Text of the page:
I'm feeling pretty normal! Since last weekend I have gone through two boxes of tissues (one of the cheap kind and one of the luxurious lotion kind), three rolls of cough drops, and about thirty cups of herbal tea.
Beyond the fact that I'm healthy enough that I'm a soprano again, there's not much to report. Wednesday was the International Dinner, and I brought peanut butter and jelly sandwiches. I had to leave pretty early thanks to the night bus schedule, so if anything exciting happened I missed it. This weekend will bring some sort of adventure, but I'm not sure what yet. I don't even have any new recipes. But, while I was studying at the laundromat I found three things in my notes that I had meant to blog about and hadn't, so here they are.
1) In France, Scooby Doo is spelled "Scoubidou." That cracked me up.
2) According to the subtitle expert, there are only a few types of audio-visual documents that don't get subtitled. Documentaries, news, and... "videos with minimal dialogue, where the image suffices." I liked her wording, and that cracked me up.
3) We were discussing the notions of "culture," "society," "nationality," "ethnicity," "community," and so on in Anthropology, and I jotted a note in the margin "US: ethnicity ≠ nationality, Europe: usually =." So I used some of my laundromat time to think about that more, and free-write a bit. This is what I came up with:
In Europe, and in fact in most of the world, there's rarely a big difference between ethnicity and nationality. One question covers the other. But in America, it doesn't. Anthropologically, the big concept that creates an ethnicity is the idea of a common origin, and America is far from having that, and may never gain it. The vast majority of Americans have a time line that goes something like this: "Jamestown and the Pilgrims, Declaration of Independence, Revolutionary War, Louisiana Purchase, Civil War, Industrial Revolution, and then my family comes into the picture." For us, the "common origin" is the origin of many of our ideals, but it wasn't actually our ancestors, so we're detached. Americans have language, culture, traditions, and values from our American nationality, but there are strong remnants of culture, traditions, values, and often language from the ethnicity half of us. Just a part of our historical tie is from American history, since our political ideals were created in America, but it's hard to feel closer to some Puritans just reaching the New World or colonial white men writing a new constitution than to your blood-relatives who were half a world away at the time.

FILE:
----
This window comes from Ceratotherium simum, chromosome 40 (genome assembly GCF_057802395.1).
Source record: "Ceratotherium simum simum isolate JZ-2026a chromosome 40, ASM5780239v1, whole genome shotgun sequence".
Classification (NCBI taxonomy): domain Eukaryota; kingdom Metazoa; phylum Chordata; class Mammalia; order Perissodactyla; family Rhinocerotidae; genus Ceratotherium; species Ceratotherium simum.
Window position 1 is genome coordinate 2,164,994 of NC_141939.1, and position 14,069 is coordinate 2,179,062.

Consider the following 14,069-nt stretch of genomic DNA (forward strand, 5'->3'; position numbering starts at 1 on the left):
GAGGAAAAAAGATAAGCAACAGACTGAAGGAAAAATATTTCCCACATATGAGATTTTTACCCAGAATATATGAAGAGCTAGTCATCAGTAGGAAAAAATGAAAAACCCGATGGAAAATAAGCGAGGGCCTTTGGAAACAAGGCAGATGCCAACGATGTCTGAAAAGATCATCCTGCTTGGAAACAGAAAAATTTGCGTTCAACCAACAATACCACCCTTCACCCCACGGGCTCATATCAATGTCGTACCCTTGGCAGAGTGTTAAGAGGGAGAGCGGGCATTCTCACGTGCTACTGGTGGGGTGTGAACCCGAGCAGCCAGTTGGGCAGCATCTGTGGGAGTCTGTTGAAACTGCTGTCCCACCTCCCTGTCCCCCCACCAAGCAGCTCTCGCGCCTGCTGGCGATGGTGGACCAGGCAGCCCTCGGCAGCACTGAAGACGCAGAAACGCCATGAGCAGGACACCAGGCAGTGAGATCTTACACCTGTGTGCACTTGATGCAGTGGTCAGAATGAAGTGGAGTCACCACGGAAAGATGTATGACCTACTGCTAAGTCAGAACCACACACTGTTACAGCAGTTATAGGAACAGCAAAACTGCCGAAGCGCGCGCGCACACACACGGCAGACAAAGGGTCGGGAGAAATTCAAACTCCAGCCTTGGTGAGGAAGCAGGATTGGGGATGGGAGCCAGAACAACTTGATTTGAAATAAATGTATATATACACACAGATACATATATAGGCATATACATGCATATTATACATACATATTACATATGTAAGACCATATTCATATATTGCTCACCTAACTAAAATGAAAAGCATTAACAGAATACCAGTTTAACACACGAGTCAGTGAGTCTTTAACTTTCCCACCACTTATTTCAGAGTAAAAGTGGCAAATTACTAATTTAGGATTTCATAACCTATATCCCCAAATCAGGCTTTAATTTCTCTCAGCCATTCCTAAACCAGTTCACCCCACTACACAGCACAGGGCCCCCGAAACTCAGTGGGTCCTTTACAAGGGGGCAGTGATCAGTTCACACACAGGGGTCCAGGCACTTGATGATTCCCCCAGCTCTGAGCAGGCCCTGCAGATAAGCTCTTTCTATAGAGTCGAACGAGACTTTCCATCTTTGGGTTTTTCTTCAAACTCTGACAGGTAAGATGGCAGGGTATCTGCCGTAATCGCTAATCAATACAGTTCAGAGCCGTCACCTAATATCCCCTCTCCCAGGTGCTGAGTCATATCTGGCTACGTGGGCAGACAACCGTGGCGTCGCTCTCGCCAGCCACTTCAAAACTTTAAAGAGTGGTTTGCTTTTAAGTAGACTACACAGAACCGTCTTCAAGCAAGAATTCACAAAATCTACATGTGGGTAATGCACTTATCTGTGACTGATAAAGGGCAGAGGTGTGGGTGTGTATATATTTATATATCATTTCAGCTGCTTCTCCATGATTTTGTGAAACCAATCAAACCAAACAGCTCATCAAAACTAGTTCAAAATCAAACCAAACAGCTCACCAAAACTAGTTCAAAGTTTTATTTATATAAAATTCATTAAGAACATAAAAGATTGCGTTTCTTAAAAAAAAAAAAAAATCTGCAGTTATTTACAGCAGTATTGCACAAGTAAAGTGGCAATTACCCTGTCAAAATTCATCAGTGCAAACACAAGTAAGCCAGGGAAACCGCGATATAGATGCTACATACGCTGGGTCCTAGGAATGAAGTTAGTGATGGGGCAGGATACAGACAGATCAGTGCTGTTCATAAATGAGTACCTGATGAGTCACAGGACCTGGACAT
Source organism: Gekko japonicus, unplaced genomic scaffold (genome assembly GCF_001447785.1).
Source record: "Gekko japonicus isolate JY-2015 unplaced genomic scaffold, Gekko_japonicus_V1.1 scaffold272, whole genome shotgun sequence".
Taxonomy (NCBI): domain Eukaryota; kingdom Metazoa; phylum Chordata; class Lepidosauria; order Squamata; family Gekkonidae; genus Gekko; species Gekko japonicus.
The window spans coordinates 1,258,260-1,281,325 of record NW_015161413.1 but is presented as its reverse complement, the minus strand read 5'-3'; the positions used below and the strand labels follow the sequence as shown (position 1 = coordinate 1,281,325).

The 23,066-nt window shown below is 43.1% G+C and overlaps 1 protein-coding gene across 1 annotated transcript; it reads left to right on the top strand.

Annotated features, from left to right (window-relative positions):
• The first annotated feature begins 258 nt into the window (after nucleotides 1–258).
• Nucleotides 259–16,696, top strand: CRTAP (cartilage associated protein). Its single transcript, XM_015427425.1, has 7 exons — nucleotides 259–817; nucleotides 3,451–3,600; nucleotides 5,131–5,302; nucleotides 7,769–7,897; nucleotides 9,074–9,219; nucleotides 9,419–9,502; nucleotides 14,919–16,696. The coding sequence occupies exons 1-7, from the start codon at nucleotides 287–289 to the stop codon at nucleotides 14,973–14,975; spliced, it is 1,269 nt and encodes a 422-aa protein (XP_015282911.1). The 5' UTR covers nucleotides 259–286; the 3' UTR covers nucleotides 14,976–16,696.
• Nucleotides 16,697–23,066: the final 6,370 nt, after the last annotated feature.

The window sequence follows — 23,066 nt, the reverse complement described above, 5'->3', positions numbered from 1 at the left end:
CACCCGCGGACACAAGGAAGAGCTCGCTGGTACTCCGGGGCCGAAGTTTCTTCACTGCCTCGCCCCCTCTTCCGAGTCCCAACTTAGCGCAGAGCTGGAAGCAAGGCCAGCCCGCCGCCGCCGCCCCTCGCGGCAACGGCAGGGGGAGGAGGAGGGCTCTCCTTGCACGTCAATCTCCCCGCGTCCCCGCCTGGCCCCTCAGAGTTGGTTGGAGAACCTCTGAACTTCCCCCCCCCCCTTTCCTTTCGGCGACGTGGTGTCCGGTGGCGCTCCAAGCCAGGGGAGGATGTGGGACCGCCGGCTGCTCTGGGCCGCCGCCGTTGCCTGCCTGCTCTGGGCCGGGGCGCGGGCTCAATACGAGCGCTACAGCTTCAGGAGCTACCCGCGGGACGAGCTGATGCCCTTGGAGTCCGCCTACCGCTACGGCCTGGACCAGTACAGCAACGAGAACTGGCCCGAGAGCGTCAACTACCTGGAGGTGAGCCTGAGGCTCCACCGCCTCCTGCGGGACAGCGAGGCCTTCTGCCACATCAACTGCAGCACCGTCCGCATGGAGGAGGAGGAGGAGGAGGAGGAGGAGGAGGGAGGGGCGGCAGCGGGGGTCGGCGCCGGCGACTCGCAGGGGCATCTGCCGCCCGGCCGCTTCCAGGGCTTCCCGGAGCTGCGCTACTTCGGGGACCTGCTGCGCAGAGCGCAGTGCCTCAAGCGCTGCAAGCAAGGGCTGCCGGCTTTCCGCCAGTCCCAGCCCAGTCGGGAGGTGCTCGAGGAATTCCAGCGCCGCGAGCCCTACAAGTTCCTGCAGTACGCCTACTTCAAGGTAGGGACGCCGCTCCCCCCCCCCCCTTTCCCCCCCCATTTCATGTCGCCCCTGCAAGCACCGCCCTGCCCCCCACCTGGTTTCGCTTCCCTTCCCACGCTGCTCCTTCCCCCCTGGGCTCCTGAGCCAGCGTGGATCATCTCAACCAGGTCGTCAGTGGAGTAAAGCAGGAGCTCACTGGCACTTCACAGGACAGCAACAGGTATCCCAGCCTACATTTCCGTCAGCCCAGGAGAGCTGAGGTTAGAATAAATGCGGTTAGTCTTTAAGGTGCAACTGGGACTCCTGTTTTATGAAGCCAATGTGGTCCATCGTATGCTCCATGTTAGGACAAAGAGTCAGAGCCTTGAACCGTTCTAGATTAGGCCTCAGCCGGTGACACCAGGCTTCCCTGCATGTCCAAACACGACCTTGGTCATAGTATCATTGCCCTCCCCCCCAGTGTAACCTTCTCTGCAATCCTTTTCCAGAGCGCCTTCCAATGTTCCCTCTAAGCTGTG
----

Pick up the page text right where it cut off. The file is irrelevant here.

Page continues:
So where does "American" fit? It's a nationality, yes, because it can be on a passport. A society, since we share and validate sovereignty. But without an origin that we all share, without a deeply personal tie uniting us immigrants from all over the world, "American" isn't an ethnicity. And until it becomes one, our society can't be as united or have as much power as it should.
I promise I'll have at least one adventure to describe this weekend, and it will include photos!